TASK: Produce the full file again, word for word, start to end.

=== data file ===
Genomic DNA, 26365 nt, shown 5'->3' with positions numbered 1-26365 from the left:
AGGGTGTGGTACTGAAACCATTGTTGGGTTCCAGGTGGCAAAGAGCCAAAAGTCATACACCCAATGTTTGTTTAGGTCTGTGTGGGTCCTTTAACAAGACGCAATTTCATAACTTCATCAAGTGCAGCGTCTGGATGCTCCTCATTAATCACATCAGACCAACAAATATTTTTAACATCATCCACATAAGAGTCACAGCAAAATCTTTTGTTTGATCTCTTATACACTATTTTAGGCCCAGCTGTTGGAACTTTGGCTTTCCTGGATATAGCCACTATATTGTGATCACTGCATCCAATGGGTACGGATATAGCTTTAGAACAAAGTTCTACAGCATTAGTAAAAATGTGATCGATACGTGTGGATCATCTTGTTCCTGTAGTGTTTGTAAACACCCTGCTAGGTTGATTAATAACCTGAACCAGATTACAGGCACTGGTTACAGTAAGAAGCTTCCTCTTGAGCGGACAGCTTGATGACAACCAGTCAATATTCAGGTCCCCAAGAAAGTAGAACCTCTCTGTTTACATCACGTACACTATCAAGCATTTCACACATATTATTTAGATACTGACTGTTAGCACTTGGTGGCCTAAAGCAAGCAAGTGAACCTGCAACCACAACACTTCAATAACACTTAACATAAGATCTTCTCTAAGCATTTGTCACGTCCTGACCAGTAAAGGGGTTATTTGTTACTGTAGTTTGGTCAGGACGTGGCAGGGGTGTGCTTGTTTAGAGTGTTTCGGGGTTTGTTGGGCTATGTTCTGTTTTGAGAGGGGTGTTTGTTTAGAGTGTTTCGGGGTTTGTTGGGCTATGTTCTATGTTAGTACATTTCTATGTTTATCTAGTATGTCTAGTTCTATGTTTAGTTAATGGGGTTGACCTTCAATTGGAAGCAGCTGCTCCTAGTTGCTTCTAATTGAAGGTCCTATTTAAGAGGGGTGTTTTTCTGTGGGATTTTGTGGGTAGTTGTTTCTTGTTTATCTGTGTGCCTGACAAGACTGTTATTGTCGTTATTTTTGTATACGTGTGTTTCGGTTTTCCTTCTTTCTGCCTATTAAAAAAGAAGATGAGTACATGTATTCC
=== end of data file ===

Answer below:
Genomic DNA, 26365 nt, shown 5'->3' with positions numbered 1-26365 from the left:
AGGGTGTGGTACTGAAACCATTGTTGGGTTCCAGGTGGCAAAGAGCCAAAAGTCATACACCCAATGTTTGTTTAGGTCTGTGTGGGTCCTTTAACAAGACGCAATTTCATAACTTCATCAAGTGCAGCGTCTGGATGCTCCTCATTAATCACATCAGACCAACAAATATTTTTAACATCATCCACATAAGAGTCACAGCAAAATCTTTTGTTTGATCTCTTATACACTATTTTAGGCCCAGCTGTTGGAACTTTGGCTTTCCTGGATATAGCCACTATATTGTGATCACTGCATCCAATGGGTACGGATATAGCTTTAGAACAAAGTTCTACAGCATTAGTAAAAATGTGATCGATACGTGTGGATCATCTTGTTCCTGTAGTGTTTGTAAACACCCTGCTAGGTTGATTAATAACCTGAACCAGATTACAGGCACTGGTTACAGTAAGAAGCTTCCTCTTGAGCGGACAGCTTGATGACAACCAGTCAATATTCAGGTCCCCAAGAAAGTAGAACCTCTCTGTTTACATCACGTACACTATCAAGCATTTCACACATATTATTTAGATACTGACTGTTAGCACTTGGTGGCCTAAAGCAAGCAAGTGAACCTGCAACCACAACACTTCAATAACACTTAACATAAGATCTTCTCTAAGCATTTGTCACGTCCTGACCAGTAAAGGGGTTATTTGTTACTGTAGTTTGGTCAGGACGTGGCAGGGGTGTGCTTGTTTAGAGTGTTTCGGGGTTTGTTGGGCTATGTTCTGTTTTGAGAGGGGTGTTTGTTTAGAGTGTTTCGGGGTTTGTTGGGCTATGTTCTATGTTAGTACATTTCTATGTTTATCTAGTATGTCTAGTTCTATGTTTAGTTAATGGGGTTGACCTTCAATTGGAAGCAGCTGCTCCTAGTTGCTTCTAATTGAAGGTCCTATTTAAGAGGGGTGTTTTTCTGTGGGATTTTGTGGGTAGTTGTTTCTTGTTTATCTGTGTGCCTGACAAGACTGTTATTGTCGTTATTTTTGTATACGTGTGTTTCGGTTTTCCTTCTTTCTGCCTATTAAAAAAGAAGATGAGTACATGTATTCC